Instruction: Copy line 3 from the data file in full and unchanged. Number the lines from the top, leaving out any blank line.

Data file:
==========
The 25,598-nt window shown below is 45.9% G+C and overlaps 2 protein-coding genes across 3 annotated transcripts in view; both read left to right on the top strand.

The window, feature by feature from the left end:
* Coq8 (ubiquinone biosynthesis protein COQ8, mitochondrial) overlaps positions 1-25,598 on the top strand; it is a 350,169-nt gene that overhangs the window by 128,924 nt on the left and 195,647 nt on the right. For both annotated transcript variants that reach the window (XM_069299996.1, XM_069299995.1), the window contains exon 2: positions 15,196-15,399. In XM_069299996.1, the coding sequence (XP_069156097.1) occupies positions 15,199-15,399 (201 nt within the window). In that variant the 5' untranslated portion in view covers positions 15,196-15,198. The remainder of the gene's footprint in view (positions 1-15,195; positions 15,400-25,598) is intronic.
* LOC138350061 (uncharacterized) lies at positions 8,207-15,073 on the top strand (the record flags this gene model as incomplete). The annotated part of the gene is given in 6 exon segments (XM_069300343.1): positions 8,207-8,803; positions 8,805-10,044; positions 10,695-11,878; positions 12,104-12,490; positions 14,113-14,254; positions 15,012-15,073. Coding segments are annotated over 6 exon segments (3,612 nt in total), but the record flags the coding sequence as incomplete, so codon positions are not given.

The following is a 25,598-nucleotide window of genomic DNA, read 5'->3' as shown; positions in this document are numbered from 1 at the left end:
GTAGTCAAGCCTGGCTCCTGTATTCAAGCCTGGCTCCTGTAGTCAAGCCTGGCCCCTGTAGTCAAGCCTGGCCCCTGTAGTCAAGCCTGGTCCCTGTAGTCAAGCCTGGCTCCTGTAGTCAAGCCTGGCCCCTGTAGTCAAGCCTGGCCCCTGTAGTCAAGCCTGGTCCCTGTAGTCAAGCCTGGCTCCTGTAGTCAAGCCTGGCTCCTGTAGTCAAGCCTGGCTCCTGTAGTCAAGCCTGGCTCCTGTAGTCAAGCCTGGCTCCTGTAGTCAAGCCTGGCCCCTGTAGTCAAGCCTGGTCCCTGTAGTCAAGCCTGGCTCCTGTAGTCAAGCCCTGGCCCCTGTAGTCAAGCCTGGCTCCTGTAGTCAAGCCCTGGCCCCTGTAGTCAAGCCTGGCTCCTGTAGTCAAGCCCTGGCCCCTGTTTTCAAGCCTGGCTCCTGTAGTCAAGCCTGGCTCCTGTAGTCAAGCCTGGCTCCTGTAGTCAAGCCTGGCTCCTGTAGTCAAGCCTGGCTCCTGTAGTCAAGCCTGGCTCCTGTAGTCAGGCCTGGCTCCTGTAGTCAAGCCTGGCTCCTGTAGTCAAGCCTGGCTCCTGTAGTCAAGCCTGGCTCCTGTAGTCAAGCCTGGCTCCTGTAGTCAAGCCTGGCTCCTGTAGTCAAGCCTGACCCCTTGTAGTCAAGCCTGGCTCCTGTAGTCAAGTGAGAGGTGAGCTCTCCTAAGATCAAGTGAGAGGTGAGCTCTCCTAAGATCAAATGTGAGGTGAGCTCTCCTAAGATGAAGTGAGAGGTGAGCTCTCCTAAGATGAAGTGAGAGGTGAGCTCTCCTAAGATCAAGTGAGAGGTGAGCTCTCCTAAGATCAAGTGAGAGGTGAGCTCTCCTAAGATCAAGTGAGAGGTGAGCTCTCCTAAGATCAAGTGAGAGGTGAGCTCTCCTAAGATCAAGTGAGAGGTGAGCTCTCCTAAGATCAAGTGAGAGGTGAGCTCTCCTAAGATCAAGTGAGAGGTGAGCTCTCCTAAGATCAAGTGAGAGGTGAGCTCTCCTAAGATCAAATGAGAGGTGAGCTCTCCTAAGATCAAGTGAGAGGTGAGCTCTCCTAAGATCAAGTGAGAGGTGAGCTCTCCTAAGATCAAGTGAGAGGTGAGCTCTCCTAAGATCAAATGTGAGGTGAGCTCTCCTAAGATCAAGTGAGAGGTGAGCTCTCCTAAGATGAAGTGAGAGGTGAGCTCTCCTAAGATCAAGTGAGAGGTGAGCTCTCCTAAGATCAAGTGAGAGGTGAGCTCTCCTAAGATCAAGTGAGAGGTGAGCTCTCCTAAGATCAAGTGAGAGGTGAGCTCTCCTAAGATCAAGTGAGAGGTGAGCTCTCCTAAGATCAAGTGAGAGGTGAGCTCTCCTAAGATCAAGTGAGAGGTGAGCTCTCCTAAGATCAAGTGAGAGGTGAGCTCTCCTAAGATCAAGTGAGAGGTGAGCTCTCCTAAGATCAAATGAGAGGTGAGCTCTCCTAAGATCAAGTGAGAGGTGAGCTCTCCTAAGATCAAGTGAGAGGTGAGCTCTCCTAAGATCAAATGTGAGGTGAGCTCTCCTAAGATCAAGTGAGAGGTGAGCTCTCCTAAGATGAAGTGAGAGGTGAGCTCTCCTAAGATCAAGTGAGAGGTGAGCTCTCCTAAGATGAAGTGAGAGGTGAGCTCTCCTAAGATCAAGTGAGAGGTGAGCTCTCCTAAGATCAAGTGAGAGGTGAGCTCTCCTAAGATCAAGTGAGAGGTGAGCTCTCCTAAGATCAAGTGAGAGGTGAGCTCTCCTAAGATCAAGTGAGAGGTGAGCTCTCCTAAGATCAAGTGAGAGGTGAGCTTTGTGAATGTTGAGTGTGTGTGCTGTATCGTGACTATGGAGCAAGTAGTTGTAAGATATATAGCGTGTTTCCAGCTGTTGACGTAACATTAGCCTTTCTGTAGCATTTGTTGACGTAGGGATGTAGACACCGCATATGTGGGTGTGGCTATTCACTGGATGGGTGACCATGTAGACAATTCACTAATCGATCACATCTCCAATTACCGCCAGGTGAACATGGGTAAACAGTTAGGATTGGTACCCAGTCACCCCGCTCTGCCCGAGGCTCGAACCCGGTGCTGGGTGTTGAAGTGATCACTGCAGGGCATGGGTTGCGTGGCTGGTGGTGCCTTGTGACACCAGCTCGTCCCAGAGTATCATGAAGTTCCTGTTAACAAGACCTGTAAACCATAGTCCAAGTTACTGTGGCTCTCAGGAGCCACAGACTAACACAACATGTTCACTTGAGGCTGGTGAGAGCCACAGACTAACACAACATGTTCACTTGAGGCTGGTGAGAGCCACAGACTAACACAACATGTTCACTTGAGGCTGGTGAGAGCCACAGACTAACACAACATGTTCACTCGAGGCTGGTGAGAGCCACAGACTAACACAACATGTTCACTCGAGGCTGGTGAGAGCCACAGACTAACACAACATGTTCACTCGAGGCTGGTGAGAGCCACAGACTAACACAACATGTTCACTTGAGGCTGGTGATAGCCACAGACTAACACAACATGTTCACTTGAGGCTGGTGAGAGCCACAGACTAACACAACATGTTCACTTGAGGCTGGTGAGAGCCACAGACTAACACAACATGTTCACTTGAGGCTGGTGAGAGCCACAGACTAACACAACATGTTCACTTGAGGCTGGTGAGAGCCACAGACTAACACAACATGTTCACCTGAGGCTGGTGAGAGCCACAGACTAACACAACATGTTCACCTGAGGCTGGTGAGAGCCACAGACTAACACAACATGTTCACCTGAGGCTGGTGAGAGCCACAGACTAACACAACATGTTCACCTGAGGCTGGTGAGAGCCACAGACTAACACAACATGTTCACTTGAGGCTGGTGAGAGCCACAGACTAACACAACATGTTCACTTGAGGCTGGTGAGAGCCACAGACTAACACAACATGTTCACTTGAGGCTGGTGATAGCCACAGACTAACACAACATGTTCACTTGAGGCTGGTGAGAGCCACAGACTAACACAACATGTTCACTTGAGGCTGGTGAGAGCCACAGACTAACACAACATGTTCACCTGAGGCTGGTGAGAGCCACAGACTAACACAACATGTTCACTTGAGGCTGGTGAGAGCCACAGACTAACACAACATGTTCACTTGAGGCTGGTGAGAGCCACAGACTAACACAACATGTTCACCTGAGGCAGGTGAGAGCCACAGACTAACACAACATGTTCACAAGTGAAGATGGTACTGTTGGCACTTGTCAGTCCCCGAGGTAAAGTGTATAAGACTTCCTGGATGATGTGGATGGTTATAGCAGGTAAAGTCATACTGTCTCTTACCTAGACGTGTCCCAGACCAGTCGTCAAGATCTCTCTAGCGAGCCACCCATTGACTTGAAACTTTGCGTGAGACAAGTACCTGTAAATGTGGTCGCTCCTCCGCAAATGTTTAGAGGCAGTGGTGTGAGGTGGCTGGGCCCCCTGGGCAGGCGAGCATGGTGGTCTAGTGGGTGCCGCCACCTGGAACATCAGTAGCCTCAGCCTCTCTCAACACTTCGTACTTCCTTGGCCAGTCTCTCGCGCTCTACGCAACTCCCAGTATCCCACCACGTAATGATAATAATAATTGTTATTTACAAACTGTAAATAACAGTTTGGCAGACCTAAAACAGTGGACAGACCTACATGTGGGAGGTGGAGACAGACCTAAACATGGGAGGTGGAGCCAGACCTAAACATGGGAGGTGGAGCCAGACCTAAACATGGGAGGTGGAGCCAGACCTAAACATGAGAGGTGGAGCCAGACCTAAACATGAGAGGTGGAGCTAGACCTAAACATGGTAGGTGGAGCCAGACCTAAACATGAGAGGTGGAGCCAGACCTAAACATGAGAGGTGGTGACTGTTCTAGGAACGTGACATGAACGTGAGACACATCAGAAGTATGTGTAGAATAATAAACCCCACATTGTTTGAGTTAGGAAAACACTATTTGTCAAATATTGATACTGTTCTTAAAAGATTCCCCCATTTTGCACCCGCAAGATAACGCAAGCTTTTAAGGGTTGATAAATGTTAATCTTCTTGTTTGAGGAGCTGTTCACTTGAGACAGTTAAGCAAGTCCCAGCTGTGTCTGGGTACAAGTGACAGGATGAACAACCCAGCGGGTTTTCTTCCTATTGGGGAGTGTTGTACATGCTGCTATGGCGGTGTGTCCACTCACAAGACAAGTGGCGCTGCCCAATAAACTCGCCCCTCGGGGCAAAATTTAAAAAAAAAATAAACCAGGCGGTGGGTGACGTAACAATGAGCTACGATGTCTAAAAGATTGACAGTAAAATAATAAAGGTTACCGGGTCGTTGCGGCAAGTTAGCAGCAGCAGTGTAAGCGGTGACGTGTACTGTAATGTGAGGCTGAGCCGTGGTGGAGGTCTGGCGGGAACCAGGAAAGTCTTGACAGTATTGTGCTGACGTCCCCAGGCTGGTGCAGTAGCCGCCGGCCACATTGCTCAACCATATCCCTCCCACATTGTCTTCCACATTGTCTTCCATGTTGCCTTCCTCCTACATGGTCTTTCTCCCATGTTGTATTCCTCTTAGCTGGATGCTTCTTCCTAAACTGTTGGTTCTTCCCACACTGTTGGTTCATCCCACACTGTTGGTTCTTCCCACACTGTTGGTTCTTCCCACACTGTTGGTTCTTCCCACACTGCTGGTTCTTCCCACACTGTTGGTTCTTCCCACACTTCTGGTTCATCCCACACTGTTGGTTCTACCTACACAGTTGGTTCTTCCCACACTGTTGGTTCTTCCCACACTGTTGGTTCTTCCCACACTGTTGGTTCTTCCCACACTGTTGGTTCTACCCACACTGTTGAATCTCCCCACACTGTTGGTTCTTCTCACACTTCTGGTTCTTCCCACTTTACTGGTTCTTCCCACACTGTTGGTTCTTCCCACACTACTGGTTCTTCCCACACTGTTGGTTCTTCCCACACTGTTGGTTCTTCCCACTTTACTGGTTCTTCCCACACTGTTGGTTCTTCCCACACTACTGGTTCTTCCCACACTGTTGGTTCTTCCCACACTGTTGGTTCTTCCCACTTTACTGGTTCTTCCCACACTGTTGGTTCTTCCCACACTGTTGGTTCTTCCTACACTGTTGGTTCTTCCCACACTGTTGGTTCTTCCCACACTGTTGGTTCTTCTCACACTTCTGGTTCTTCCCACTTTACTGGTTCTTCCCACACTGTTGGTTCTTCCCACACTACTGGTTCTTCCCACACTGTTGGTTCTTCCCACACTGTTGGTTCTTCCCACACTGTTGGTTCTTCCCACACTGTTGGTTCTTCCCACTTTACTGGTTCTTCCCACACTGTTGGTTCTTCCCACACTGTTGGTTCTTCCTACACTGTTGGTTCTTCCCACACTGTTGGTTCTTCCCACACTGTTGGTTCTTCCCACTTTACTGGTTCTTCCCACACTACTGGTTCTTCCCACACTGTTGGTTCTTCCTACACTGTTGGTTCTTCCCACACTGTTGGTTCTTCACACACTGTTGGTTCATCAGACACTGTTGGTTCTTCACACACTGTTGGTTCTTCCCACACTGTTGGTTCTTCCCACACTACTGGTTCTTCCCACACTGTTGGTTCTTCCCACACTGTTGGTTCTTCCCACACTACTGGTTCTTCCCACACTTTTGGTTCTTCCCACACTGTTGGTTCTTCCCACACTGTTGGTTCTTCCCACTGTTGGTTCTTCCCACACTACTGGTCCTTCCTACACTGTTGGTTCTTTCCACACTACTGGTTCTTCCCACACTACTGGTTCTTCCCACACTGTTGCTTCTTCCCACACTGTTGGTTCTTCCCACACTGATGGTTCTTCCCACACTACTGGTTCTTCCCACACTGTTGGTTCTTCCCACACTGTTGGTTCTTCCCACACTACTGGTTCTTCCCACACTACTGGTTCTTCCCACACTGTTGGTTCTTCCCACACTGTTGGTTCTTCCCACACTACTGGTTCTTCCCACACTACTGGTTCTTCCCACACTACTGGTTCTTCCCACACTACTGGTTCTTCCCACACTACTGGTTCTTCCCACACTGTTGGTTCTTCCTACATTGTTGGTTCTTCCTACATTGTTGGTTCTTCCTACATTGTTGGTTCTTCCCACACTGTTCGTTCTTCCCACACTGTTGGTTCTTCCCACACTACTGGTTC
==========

* Coq8 (ubiquinone biosynthesis protein COQ8, mitochondrial) overlaps positions 1-25,598 on the top strand; it is a 350,169-nt gene that overhangs the window by 128,924 nt on the left and 195,647 nt on the right. For both annotated transcript variants that reach the window (XM_069299996.1, XM_069299995.1), the window contains exon 2: positions 15,196-15,399. In XM_069299996.1, the coding sequence (XP_069156097.1) occupies positions 15,199-15,399 (201 nt within the window). In that variant the 5' untranslated portion in view covers positions 15,196-15,198. The remainder of the gene's footprint in view (positions 1-15,195; positions 15,400-25,598) is intronic.